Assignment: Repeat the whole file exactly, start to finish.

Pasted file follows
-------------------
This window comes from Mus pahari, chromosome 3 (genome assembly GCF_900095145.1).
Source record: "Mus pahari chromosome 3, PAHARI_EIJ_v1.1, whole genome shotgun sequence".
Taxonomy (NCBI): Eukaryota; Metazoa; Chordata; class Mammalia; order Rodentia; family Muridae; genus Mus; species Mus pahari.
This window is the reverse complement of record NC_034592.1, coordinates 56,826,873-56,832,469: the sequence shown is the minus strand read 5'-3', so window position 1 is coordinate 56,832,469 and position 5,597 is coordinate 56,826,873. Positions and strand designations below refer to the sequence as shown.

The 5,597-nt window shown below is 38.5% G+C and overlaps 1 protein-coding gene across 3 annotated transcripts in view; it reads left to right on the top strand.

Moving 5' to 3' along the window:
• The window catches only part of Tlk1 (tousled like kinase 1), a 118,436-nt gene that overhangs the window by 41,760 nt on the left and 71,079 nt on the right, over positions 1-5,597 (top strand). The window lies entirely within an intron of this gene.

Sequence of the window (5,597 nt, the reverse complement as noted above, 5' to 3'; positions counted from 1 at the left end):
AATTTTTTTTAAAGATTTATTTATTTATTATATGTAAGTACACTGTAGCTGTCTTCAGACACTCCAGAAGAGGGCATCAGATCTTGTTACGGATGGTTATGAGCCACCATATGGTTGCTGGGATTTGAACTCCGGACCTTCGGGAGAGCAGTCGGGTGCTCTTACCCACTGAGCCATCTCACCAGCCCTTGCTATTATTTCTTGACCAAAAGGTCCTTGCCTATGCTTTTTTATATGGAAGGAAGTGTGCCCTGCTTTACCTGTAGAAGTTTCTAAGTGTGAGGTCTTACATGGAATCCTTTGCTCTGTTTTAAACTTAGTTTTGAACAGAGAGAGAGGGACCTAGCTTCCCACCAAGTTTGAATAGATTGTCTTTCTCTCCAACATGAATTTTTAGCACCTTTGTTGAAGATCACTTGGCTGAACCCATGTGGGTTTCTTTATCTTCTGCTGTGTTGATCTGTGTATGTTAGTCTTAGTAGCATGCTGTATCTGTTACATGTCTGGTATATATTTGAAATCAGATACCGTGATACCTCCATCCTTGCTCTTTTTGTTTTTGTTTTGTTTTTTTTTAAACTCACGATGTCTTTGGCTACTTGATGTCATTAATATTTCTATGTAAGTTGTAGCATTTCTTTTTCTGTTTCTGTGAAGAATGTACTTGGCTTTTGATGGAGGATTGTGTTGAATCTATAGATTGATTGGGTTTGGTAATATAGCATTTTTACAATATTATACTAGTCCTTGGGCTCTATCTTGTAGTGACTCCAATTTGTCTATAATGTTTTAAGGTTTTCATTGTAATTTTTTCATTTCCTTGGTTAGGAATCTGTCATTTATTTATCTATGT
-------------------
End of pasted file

This window comes from Mus pahari, chromosome 3 (genome assembly GCF_900095145.1).
Source record: "Mus pahari chromosome 3, PAHARI_EIJ_v1.1, whole genome shotgun sequence".
Taxonomy (NCBI): Eukaryota; Metazoa; Chordata; class Mammalia; order Rodentia; family Muridae; genus Mus; species Mus pahari.
This window is the reverse complement of record NC_034592.1, coordinates 56,826,873-56,832,469: the sequence shown is the minus strand read 5'-3', so window position 1 is coordinate 56,832,469 and position 5,597 is coordinate 56,826,873. Positions and strand designations below refer to the sequence as shown.

The 5,597-nt window shown below is 38.5% G+C and overlaps 1 protein-coding gene across 3 annotated transcripts in view; it reads left to right on the top strand.

Moving 5' to 3' along the window:
• The window catches only part of Tlk1 (tousled like kinase 1), a 118,436-nt gene that overhangs the window by 41,760 nt on the left and 71,079 nt on the right, over positions 1-5,597 (top strand). The window lies entirely within an intron of this gene.

Sequence of the window (5,597 nt, the reverse complement as noted above, 5' to 3'; positions counted from 1 at the left end):
AATTTTTTTTAAAGATTTATTTATTTATTATATGTAAGTACACTGTAGCTGTCTTCAGACACTCCAGAAGAGGGCATCAGATCTTGTTACGGATGGTTATGAGCCACCATATGGTTGCTGGGATTTGAACTCCGGACCTTCGGGAGAGCAGTCGGGTGCTCTTACCCACTGAGCCATCTCACCAGCCCTTGCTATTATTTCTTGACCAAAAGGTCCTTGCCTATGCTTTTTTATATGGAAGGAAGTGTGCCCTGCTTTACCTGTAGAAGTTTCTAAGTGTGAGGTCTTACATGGAATCCTTTGCTCTGTTTTAAACTTAGTTTTGAACAGAGAGAGAGGGACCTAGCTTCCCACCAAGTTTGAATAGATTGTCTTTCTCTCCAACATGAATTTTTAGCACCTTTGTTGAAGATCACTTGGCTGAACCCATGTGGGTTTCTTTATCTTCTGCTGTGTTGATCTGTGTATGTTAGTCTTAGTAGCATGCTGTATCTGTTACATGTCTGGTATATATTTGAAATCAGATACCGTGATACCTCCATCCTTGCTCTTTTTGTTTTTGTTTTGTTTTTTTTTAAACTCACGATGTCTTTGGCTACTTGATGTCATTAATATTTCTATGTAAGTTGTAGCATTTCTTTTTCTGTTTCTGTGAAGAATGTACTTGGCTTTTGATGGAGGATTGTGTTGAATCTATAGATTGATTGGGTTTGGTAATATAGCATTTTTACAATATTATACTAGTCCTTGGGCTCTATCTTGTAGTGACTCCAATTTGTCTATAATGTTTTAAGGTTTTCATTGTAATTTTTTCATTTCCTTGGTTAGGAATCTGTCATTTATTTATCTATGT